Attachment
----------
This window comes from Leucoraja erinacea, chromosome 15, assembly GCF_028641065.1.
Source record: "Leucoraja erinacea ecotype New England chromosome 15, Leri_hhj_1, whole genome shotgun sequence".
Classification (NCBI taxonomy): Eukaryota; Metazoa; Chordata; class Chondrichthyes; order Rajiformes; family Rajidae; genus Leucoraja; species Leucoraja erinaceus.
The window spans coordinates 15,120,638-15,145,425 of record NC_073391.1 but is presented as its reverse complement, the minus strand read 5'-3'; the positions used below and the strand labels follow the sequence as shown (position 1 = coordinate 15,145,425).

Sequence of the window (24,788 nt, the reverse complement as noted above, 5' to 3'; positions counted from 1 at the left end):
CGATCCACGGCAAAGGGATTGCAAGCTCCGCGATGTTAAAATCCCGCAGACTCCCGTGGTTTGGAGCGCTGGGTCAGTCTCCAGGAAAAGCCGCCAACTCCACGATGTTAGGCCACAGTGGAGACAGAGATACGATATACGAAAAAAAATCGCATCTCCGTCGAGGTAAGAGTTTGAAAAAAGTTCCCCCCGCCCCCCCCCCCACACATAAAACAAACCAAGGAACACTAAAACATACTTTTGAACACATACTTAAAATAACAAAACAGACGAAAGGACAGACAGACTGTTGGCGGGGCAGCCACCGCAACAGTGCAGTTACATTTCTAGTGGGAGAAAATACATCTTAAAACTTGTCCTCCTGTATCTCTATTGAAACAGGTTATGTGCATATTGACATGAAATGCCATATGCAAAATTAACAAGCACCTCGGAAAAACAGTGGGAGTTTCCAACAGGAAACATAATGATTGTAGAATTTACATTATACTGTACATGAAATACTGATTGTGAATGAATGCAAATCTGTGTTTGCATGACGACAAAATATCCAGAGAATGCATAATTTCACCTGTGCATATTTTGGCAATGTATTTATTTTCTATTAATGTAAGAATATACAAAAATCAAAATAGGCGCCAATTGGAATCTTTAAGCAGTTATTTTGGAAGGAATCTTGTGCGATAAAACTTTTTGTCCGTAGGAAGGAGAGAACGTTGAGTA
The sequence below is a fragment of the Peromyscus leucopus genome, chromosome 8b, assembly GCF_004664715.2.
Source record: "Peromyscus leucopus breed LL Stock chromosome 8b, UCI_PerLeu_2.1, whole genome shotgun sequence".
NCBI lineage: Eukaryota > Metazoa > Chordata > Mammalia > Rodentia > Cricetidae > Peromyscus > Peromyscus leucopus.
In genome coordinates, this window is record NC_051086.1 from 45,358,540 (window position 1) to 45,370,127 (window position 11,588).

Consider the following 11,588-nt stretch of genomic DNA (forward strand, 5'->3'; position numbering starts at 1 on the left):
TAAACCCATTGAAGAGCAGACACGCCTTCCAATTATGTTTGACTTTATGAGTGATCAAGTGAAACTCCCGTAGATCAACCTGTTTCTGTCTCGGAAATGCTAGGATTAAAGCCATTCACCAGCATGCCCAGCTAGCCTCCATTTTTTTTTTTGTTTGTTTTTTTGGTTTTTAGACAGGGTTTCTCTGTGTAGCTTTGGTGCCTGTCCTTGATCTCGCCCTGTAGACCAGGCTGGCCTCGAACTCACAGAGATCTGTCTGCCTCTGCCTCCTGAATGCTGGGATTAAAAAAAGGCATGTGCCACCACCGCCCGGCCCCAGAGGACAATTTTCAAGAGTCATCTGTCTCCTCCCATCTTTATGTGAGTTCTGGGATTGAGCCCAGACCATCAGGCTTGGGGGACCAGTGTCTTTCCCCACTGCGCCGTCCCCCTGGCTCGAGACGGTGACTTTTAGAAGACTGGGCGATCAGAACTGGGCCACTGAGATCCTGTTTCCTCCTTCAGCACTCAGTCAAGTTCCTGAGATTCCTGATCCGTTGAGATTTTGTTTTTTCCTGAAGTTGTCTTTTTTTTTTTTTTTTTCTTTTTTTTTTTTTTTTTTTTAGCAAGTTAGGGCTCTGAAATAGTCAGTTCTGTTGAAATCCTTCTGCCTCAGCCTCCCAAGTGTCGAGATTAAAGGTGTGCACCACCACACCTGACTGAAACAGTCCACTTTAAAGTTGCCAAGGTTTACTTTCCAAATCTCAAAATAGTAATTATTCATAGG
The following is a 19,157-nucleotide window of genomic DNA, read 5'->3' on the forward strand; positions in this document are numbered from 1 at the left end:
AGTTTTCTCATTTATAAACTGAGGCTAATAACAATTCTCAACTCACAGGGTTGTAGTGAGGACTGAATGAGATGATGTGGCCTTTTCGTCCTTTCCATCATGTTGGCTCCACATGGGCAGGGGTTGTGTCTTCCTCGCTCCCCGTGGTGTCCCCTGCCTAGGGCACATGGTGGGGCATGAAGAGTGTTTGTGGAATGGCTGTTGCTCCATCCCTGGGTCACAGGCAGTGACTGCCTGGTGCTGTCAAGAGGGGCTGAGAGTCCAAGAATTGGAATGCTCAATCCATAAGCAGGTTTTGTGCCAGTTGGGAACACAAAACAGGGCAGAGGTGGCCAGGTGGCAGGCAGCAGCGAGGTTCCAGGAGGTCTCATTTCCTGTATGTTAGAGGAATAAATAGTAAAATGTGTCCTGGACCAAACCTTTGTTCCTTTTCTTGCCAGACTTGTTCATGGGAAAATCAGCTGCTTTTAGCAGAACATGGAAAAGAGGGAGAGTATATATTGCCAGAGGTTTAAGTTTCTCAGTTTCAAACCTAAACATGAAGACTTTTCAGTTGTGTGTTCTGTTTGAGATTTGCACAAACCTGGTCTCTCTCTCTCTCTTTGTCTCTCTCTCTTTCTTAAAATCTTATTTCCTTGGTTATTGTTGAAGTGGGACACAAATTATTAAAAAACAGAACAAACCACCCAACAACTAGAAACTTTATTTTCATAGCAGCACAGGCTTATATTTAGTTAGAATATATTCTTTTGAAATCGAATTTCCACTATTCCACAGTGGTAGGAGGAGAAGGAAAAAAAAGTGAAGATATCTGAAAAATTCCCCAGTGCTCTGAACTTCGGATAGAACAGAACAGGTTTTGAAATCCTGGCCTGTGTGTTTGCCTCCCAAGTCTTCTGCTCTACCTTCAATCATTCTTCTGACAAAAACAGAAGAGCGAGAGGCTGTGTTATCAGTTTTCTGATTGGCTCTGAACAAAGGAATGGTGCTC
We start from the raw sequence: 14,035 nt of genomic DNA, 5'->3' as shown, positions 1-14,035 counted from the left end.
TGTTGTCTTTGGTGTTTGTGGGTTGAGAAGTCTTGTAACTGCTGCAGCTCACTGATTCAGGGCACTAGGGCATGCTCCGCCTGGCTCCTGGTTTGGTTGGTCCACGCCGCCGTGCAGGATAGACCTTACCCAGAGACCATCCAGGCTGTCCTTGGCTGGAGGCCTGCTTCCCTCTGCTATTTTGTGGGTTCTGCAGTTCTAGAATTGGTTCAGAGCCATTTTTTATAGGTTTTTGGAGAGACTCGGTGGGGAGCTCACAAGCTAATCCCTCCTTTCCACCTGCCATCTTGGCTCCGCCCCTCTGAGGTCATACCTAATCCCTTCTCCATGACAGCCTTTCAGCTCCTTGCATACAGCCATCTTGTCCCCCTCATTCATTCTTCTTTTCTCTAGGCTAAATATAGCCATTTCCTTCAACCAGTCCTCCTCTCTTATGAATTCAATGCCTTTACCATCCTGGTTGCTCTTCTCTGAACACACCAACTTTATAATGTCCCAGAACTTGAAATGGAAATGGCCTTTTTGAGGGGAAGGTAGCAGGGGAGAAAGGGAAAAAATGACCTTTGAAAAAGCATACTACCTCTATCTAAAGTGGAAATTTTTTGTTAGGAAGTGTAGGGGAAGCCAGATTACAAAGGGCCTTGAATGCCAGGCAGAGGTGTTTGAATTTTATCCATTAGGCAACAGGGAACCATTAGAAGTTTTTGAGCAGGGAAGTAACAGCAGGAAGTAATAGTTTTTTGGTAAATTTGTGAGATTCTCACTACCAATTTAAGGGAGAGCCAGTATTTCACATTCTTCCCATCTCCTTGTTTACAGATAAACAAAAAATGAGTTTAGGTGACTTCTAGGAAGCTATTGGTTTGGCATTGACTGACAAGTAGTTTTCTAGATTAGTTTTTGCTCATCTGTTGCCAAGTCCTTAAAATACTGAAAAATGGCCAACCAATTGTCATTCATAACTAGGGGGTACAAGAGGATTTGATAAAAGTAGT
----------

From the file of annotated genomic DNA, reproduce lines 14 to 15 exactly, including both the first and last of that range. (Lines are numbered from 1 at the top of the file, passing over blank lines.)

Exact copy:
AGTTTTCTCATTTATAAACTGAGGCTAATAACAATTCTCAACTCACAGGGTTGTAGTGAGGACTGAATGAGATGATGTGGCCTTTTCGTCCTTTCCATCATGTTGGCTCCACATGGGCAGGGGTTGTGTCTTCCTCGCTCCCCGTGGTGTCCCCTGCCTAGGGCACATGGTGGGGCATGAAGAGTGTTTGTGGAATGGCTGTTGCTCCATCCCTGGGTCACAGGCAGTGACTGCCTGGTGCTGTCAAGAGGGGCTGAGAGTCCAAGAATTGGAATGCTCAATCCATAAGCAGGTTTTGTGCCAGTTGGGAACACAAAACAGGGCAGAGGTGGCCAGGTGGCAGGCAGCAGCGAGGTTCCAGGAGGTCTCATTTCCTGTATGTTAGAGGAATAAATAGTAAAATGTGTCCTGGACCAAACCTTTGTTCCTTTTCTTGCCAGACTTGTTCATGGGAAAATCAGCTGCTTTTAGCAGAACATGGAAAAGAGGGAGAGTATATATTGCCAGAGGTTTAAGTTTCTCAGTTTCAAACCTAAACATGAAGACTTTTCAGTTGTGTGTTCTGTTTGAGATTTGCACAAACCTGGTCTCTCTCTCTCTCTTTGTCTCTCTCTCTTTCTTAAAATCTTATTTCCTTGGTTATTGTTGAAGTGGGACACAAATTATTAAAAAACAGAACAAACCACCCAACAACTAGAAACTTTATTTTCATAGCAGCACAGGCTTATATTTAGTTAGAATATATTCTTTTGAAATCGAATTTCCACTATTCCACAGTGGTAGGAGGAGAAGGAAAAAAAAGTGAAGATATCTGAAAAATTCCCCAGTGCTCTGAACTTCGGATAGAACAGAACAGGTTTTGAAATCCTGGCCTGTGTGTTTGCCTCCCAAGTCTTCTGCTCTACCTTCAATCATTCTTCTGACAAAAACAGAAGAGCGAGAGGCTGTGTTATCAGTTTTCTGATTGGCTCTGAACAAAGGAATGGTGCTC
We start from the raw sequence: 14,035 nt of genomic DNA, 5'->3' as shown, positions 1-14,035 counted from the left end.